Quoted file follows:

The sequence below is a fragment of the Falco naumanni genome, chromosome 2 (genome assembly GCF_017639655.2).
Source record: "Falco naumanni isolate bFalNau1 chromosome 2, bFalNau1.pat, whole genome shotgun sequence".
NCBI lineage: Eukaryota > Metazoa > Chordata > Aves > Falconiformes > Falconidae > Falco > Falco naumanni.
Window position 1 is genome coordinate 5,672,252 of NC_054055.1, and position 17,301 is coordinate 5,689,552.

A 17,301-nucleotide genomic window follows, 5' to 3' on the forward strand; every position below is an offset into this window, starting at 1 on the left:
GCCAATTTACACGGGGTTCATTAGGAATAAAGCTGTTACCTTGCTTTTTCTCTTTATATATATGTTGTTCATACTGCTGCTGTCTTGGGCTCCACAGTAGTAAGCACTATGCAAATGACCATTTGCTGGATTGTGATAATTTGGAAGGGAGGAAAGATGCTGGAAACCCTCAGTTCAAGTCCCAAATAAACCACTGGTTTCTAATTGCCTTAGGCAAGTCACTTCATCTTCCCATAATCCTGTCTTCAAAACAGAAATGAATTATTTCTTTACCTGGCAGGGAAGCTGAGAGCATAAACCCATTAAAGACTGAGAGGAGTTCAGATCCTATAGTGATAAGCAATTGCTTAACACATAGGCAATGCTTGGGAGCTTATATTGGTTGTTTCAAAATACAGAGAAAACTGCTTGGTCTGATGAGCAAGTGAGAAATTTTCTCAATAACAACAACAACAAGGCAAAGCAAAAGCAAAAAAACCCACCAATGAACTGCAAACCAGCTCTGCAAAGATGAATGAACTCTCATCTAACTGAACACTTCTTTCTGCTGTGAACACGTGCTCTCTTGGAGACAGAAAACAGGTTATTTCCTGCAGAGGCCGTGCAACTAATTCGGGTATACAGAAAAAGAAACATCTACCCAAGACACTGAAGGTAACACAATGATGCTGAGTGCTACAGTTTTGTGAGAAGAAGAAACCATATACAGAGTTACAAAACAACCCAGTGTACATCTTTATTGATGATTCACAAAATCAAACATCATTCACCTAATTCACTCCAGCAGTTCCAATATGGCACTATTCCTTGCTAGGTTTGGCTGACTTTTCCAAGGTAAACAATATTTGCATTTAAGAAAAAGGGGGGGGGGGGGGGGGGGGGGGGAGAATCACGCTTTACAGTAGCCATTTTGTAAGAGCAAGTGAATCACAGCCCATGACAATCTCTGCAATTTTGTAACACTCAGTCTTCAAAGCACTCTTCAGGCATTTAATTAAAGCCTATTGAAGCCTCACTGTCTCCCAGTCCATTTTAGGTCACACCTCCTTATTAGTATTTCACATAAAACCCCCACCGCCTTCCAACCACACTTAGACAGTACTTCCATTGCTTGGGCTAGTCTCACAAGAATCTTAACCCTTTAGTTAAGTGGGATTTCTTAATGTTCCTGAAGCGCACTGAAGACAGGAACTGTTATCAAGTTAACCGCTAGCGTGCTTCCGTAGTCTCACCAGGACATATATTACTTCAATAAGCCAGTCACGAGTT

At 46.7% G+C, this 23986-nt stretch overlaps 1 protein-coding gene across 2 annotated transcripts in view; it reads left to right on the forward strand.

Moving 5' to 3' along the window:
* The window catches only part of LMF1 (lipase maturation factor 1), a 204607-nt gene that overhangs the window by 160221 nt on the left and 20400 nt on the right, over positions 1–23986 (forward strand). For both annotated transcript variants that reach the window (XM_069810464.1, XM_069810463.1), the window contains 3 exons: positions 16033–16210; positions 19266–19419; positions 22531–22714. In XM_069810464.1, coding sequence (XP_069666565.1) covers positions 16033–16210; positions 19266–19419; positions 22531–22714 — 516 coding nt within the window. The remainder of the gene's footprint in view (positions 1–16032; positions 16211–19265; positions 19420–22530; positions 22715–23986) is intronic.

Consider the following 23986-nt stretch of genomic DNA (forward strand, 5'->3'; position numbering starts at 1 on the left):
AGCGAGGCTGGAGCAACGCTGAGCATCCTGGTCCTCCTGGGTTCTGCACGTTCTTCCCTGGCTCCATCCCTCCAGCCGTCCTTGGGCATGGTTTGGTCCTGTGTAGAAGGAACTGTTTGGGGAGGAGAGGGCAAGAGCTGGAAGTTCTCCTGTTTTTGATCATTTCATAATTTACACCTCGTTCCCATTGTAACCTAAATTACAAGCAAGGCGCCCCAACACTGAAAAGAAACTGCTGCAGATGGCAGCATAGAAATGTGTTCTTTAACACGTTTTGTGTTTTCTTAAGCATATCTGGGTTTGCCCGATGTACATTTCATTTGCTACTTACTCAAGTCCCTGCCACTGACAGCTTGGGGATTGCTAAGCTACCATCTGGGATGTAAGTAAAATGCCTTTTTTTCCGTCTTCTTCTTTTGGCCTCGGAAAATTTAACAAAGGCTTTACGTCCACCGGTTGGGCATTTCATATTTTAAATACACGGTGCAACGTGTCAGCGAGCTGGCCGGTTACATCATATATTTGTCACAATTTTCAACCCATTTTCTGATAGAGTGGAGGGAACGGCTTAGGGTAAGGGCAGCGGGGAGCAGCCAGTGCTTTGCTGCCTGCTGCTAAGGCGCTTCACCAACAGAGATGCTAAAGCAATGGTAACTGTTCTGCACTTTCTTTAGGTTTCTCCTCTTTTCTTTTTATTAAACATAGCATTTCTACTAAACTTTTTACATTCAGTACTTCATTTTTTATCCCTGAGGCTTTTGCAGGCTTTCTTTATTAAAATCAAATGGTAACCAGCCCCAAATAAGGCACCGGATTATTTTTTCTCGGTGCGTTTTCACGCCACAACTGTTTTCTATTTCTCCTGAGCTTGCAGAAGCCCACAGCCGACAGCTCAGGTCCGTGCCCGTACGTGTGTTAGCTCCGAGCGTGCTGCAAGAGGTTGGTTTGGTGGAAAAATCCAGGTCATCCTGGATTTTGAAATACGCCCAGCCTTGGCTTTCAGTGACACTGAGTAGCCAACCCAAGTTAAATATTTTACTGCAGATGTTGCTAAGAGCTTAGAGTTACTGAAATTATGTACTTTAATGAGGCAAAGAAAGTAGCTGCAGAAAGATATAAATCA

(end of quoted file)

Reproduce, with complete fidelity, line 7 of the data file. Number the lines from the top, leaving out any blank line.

At 46.7% G+C, this 23986-nt stretch overlaps 1 protein-coding gene across 2 annotated transcripts in view; it reads left to right on the forward strand.